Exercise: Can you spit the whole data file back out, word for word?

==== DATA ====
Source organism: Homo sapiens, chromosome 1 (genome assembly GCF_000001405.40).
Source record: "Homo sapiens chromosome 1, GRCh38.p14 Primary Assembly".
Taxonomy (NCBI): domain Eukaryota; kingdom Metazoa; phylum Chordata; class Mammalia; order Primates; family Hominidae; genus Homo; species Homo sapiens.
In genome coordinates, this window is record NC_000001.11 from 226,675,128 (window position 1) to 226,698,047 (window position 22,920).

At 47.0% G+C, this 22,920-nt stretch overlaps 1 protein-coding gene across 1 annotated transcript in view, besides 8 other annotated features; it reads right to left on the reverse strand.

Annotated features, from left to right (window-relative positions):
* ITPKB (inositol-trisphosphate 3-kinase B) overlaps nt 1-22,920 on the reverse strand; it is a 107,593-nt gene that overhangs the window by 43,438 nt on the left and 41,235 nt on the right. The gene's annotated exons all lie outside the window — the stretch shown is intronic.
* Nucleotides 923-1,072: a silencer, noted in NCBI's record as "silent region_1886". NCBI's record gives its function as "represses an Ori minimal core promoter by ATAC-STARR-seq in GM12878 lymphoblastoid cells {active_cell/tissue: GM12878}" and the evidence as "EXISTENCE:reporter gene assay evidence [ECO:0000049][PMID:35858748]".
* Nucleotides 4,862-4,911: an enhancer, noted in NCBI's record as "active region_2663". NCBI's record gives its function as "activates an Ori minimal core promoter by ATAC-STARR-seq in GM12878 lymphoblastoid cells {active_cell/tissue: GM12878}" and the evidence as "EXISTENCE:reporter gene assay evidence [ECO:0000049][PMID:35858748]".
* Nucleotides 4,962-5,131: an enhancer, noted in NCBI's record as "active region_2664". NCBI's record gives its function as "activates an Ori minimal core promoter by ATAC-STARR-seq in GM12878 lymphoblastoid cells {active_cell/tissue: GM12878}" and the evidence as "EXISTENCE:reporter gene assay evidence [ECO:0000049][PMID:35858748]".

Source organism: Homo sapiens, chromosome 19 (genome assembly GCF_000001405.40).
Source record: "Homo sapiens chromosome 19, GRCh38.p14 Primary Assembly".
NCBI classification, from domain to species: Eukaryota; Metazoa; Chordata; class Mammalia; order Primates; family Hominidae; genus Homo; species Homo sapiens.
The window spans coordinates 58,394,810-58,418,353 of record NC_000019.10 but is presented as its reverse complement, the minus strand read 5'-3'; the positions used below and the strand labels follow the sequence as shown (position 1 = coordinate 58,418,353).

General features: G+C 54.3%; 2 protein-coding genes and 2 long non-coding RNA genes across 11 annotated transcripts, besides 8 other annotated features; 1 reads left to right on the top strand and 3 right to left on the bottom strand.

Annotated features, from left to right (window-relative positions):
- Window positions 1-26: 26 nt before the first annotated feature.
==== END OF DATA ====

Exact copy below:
Source organism: Homo sapiens, chromosome 1 (genome assembly GCF_000001405.40).
Source record: "Homo sapiens chromosome 1, GRCh38.p14 Primary Assembly".
Taxonomy (NCBI): domain Eukaryota; kingdom Metazoa; phylum Chordata; class Mammalia; order Primates; family Hominidae; genus Homo; species Homo sapiens.
In genome coordinates, this window is record NC_000001.11 from 226,675,128 (window position 1) to 226,698,047 (window position 22,920).

At 47.0% G+C, this 22,920-nt stretch overlaps 1 protein-coding gene across 1 annotated transcript in view, besides 8 other annotated features; it reads right to left on the reverse strand.

Annotated features, from left to right (window-relative positions):
* ITPKB (inositol-trisphosphate 3-kinase B) overlaps nt 1-22,920 on the reverse strand; it is a 107,593-nt gene that overhangs the window by 43,438 nt on the left and 41,235 nt on the right. The gene's annotated exons all lie outside the window — the stretch shown is intronic.
* Nucleotides 923-1,072: a silencer, noted in NCBI's record as "silent region_1886". NCBI's record gives its function as "represses an Ori minimal core promoter by ATAC-STARR-seq in GM12878 lymphoblastoid cells {active_cell/tissue: GM12878}" and the evidence as "EXISTENCE:reporter gene assay evidence [ECO:0000049][PMID:35858748]".
* Nucleotides 4,862-4,911: an enhancer, noted in NCBI's record as "active region_2663". NCBI's record gives its function as "activates an Ori minimal core promoter by ATAC-STARR-seq in GM12878 lymphoblastoid cells {active_cell/tissue: GM12878}" and the evidence as "EXISTENCE:reporter gene assay evidence [ECO:0000049][PMID:35858748]".
* Nucleotides 4,962-5,131: an enhancer, noted in NCBI's record as "active region_2664". NCBI's record gives its function as "activates an Ori minimal core promoter by ATAC-STARR-seq in GM12878 lymphoblastoid cells {active_cell/tissue: GM12878}" and the evidence as "EXISTENCE:reporter gene assay evidence [ECO:0000049][PMID:35858748]".

Source organism: Homo sapiens, chromosome 19 (genome assembly GCF_000001405.40).
Source record: "Homo sapiens chromosome 19, GRCh38.p14 Primary Assembly".
NCBI classification, from domain to species: Eukaryota; Metazoa; Chordata; class Mammalia; order Primates; family Hominidae; genus Homo; species Homo sapiens.
The window spans coordinates 58,394,810-58,418,353 of record NC_000019.10 but is presented as its reverse complement, the minus strand read 5'-3'; the positions used below and the strand labels follow the sequence as shown (position 1 = coordinate 58,418,353).

General features: G+C 54.3%; 2 protein-coding genes and 2 long non-coding RNA genes across 11 annotated transcripts, besides 8 other annotated features; 1 reads left to right on the top strand and 3 right to left on the bottom strand.

Annotated features, from left to right (window-relative positions):
- Window positions 1-26: 26 nt before the first annotated feature.